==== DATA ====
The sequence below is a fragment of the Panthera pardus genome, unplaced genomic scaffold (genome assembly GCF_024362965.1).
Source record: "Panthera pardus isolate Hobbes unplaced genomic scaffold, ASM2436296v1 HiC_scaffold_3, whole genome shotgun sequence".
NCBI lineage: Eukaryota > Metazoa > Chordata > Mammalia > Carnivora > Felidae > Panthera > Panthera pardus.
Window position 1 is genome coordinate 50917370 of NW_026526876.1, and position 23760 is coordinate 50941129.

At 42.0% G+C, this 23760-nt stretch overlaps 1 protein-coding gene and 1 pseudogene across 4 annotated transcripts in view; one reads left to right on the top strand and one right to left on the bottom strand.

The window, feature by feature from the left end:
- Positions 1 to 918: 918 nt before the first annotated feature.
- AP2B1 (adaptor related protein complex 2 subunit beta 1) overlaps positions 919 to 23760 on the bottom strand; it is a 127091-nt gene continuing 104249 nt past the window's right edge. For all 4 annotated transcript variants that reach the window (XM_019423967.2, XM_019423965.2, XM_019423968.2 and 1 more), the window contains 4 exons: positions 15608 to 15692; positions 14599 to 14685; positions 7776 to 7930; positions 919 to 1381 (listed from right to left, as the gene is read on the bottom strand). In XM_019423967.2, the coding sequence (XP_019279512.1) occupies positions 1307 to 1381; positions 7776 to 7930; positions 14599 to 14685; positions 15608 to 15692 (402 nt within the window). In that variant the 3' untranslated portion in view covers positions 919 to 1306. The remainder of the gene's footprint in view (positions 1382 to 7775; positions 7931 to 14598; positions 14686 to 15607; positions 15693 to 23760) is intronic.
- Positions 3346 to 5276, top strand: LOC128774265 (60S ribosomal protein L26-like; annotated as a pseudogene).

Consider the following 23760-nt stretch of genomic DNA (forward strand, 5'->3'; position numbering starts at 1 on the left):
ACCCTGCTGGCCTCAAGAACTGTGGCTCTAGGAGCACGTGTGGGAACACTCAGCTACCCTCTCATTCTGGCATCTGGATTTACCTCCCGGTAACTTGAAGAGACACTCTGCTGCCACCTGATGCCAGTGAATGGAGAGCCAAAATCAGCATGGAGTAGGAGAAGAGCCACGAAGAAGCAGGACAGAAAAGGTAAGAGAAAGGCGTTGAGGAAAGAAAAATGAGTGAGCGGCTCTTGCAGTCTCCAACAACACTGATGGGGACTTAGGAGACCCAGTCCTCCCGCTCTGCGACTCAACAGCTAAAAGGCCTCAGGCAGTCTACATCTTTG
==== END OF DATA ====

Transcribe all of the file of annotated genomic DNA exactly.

The sequence below is a fragment of the Panthera pardus genome, unplaced genomic scaffold (genome assembly GCF_024362965.1).
Source record: "Panthera pardus isolate Hobbes unplaced genomic scaffold, ASM2436296v1 HiC_scaffold_3, whole genome shotgun sequence".
NCBI lineage: Eukaryota > Metazoa > Chordata > Mammalia > Carnivora > Felidae > Panthera > Panthera pardus.
Window position 1 is genome coordinate 50917370 of NW_026526876.1, and position 23760 is coordinate 50941129.

At 42.0% G+C, this 23760-nt stretch overlaps 1 protein-coding gene and 1 pseudogene across 4 annotated transcripts in view; one reads left to right on the top strand and one right to left on the bottom strand.

The window, feature by feature from the left end:
- Positions 1 to 918: 918 nt before the first annotated feature.
- AP2B1 (adaptor related protein complex 2 subunit beta 1) overlaps positions 919 to 23760 on the bottom strand; it is a 127091-nt gene continuing 104249 nt past the window's right edge. For all 4 annotated transcript variants that reach the window (XM_019423967.2, XM_019423965.2, XM_019423968.2 and 1 more), the window contains 4 exons: positions 15608 to 15692; positions 14599 to 14685; positions 7776 to 7930; positions 919 to 1381 (listed from right to left, as the gene is read on the bottom strand). In XM_019423967.2, the coding sequence (XP_019279512.1) occupies positions 1307 to 1381; positions 7776 to 7930; positions 14599 to 14685; positions 15608 to 15692 (402 nt within the window). In that variant the 3' untranslated portion in view covers positions 919 to 1306. The remainder of the gene's footprint in view (positions 1382 to 7775; positions 7931 to 14598; positions 14686 to 15607; positions 15693 to 23760) is intronic.
- Positions 3346 to 5276, top strand: LOC128774265 (60S ribosomal protein L26-like; annotated as a pseudogene).

Consider the following 23760-nt stretch of genomic DNA (forward strand, 5'->3'; position numbering starts at 1 on the left):
ACCCTGCTGGCCTCAAGAACTGTGGCTCTAGGAGCACGTGTGGGAACACTCAGCTACCCTCTCATTCTGGCATCTGGATTTACCTCCCGGTAACTTGAAGAGACACTCTGCTGCCACCTGATGCCAGTGAATGGAGAGCCAAAATCAGCATGGAGTAGGAGAAGAGCCACGAAGAAGCAGGACAGAAAAGGTAAGAGAAAGGCGTTGAGGAAAGAAAAATGAGTGAGCGGCTCTTGCAGTCTCCAACAACACTGATGGGGACTTAGGAGACCCAGTCCTCCCGCTCTGCGACTCAACAGCTAAAAGGCCTCAGGCAGTCTACATCTTTG